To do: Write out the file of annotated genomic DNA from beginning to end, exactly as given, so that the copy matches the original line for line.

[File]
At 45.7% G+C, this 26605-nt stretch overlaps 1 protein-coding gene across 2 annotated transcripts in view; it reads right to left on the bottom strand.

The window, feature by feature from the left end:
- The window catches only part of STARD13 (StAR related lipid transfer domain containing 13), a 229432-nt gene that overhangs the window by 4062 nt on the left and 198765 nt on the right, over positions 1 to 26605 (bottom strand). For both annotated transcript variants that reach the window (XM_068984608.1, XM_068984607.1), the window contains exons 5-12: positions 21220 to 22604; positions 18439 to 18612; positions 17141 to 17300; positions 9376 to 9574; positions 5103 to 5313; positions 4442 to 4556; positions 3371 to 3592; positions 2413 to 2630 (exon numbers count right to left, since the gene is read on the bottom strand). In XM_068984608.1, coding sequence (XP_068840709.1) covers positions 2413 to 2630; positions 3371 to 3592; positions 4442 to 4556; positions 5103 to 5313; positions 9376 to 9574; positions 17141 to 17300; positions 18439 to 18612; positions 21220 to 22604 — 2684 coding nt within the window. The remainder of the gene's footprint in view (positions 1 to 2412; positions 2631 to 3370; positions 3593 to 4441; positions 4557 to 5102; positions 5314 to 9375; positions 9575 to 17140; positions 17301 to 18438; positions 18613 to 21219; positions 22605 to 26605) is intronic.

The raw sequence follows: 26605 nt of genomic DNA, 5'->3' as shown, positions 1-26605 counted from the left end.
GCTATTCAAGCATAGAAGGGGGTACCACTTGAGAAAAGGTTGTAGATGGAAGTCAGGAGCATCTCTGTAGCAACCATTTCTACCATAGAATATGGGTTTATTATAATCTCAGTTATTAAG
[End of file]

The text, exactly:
At 45.7% G+C, this 26605-nt stretch overlaps 1 protein-coding gene across 2 annotated transcripts in view; it reads right to left on the bottom strand.

The window, feature by feature from the left end:
- The window catches only part of STARD13 (StAR related lipid transfer domain containing 13), a 229432-nt gene that overhangs the window by 4062 nt on the left and 198765 nt on the right, over positions 1 to 26605 (bottom strand). For both annotated transcript variants that reach the window (XM_068984608.1, XM_068984607.1), the window contains exons 5-12: positions 21220 to 22604; positions 18439 to 18612; positions 17141 to 17300; positions 9376 to 9574; positions 5103 to 5313; positions 4442 to 4556; positions 3371 to 3592; positions 2413 to 2630 (exon numbers count right to left, since the gene is read on the bottom strand). In XM_068984608.1, coding sequence (XP_068840709.1) covers positions 2413 to 2630; positions 3371 to 3592; positions 4442 to 4556; positions 5103 to 5313; positions 9376 to 9574; positions 17141 to 17300; positions 18439 to 18612; positions 21220 to 22604 — 2684 coding nt within the window. The remainder of the gene's footprint in view (positions 1 to 2412; positions 2631 to 3370; positions 3593 to 4441; positions 4557 to 5102; positions 5314 to 9375; positions 9575 to 17140; positions 17301 to 18438; positions 18613 to 21219; positions 22605 to 26605) is intronic.

The raw sequence follows: 26605 nt of genomic DNA, 5'->3' as shown, positions 1-26605 counted from the left end.
GCTATTCAAGCATAGAAGGGGGTACCACTTGAGAAAAGGTTGTAGATGGAAGTCAGGAGCATCTCTGTAGCAACCATTTCTACCATAGAATATGGGTTTATTATAATCTCAGTTATTAAG